It’s mental health week.

I’m making an effort to communicate more.

I thought I would share this from my speech at our Hapus relaunch party a few years ago.

It was written a while ago, and is a bit clunky but still worth a share I think ….

Mental illness is nothing to be ashamed of, but stigma and bias shame us all.  The only shameful thing about mental illness is the stigma and bias attached to it. Weather an illness affects your heart your leg or your brain there should be no distinction. These are the things that have been said by the great and the good for some time. Ruby wax, Michelle Obama, many others these days are very vocal about the equality of our brain with the rest of our bodies, but there is no escaping the fact that there is a huge stigma attached to having a mental health illness of any kind. It is endemic in our culture. According to the centre for disease control and prevention only 25% of people with a mental health illness feel that people are sympathetic and caring. We all know that the right care and support make such a huge difference when it comes to the treatment of illness. As does early treatment,  many people do not seek help until they literally cannot function as a result of fear and shame, thus making recovery so much harder. So many more struggle on alone never seeking help. Leading lives way below their actual potential, and enduring a lot of unnecessary suffering.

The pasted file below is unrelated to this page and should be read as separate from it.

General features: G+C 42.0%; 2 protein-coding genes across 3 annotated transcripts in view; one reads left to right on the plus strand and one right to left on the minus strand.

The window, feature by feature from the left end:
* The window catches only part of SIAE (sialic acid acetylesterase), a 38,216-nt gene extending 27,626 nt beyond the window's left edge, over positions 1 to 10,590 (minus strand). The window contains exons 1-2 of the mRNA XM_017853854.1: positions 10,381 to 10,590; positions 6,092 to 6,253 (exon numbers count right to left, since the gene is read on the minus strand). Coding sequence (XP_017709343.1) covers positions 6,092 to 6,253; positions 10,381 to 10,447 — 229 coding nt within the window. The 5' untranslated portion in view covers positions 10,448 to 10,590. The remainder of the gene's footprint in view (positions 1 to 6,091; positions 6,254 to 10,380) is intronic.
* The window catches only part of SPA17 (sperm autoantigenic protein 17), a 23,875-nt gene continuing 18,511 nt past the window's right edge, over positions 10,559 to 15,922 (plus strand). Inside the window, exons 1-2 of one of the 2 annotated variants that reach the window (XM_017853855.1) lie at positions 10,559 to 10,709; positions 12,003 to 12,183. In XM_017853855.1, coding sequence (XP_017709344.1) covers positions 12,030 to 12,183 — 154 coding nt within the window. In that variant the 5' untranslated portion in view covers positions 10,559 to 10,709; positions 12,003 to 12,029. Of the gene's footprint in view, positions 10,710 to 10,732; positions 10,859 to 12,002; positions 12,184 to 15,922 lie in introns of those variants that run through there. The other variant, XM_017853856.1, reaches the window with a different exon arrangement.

It’s not a small problem. Mental ill health is the single largest cause of disability in the UK, contributing up to 22.8% of the total burden, compared to 15.9% for cancer and 16.2% for cardiovascular disease1. The wider economic costs of mental illness in England have been estimated at £105.2 billion each year. Although mental ill-health accounts for 28% of the total burden of disease, it gets just 13% of the NHS’s budget.

Mental health problems are one of the main causes of the overall disease burden worldwide.1Mental health and behavioural problems (e.g. depression, anxiety and drug use) are reported to be the primary drivers of disability worldwide, causing over 40 million years of disability in 20 to 29-year-olds.2 Major depression is thought to be the second leading cause of disability worldwide and a major contributor to the burden of suicide and heart disease.3 It is estimated that 1 in 6 people in the past week experienced a common mental health problem4

Suicide is the most common cause of death for men aged 20-49 years in England and Wales.3One person in fifteen had made a suicide attempt at some point in their life.4